The Sorrows of Modern Subjectivity: Capital, Infinity Disease, and Werther's Hysterical Neurois

Christopher Altamura

Abstract


In this article I analyze Werther, the protagonist of Johann Wolfgang von Goethe’s novel, The Sorrows of Young Werther. I argue that Werther and his sorrows must be understood within the context of the unique configuration of alienation(s) present in modern societies, characterized by the sui generis combination of capital, egoism and anomie, and asceticism. Further, I argue the sociologically alienating conditions of modern societies create neurotic subjects of repression who lack compensatory symbols of moral worth, which drives them to pursue equivalent signification via fantasy. Finally, I argue that Werther represents an extreme case of hysterical neurosis emanating from the configuration of alienation(s) in modern societies, and that his suicide is best interpreted as a magical, sacrificial act whereby he transfixes his hysterical fantasy in fantasy, allowing him to fantasmatically expropriate symbolic compensation in perpetuity. I end the paper with a brief discussion of what might be done today about the problems posed by the course of the analysis.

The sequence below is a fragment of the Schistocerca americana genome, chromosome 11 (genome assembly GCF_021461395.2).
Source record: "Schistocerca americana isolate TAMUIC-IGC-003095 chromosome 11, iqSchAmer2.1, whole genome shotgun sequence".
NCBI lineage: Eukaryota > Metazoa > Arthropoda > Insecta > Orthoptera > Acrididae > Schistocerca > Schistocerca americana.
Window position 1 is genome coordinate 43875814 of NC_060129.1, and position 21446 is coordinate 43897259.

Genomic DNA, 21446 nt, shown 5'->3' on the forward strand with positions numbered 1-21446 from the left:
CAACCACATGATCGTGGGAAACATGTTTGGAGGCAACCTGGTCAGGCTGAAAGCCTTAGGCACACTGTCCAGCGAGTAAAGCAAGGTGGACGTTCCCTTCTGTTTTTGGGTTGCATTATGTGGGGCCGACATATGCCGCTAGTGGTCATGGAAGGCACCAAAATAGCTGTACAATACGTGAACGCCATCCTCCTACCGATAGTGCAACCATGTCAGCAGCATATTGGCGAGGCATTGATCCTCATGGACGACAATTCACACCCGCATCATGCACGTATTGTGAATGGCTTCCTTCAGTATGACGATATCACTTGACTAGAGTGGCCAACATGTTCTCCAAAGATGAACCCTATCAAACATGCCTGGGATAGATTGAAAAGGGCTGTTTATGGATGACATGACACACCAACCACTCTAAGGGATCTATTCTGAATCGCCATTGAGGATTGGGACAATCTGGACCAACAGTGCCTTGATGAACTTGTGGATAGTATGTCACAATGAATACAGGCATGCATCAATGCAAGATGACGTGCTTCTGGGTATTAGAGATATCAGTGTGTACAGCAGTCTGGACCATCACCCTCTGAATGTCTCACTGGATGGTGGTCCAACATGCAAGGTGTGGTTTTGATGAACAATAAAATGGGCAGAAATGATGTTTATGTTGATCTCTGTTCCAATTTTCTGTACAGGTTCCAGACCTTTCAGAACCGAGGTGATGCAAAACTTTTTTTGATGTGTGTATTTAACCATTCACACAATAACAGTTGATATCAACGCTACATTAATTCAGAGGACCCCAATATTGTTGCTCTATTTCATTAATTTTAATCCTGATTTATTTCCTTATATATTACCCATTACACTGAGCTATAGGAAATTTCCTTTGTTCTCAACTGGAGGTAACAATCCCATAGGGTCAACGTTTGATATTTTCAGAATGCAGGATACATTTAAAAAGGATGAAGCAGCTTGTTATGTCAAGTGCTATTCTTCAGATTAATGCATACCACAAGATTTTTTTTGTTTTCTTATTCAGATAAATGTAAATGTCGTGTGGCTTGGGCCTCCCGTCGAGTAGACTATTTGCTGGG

Keywords


Critical Theory, Social Theory; Goethe; Capitalism

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DOI: https://doi.org/10.32855/fcapital.201902.005

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ISSN: 1930-014X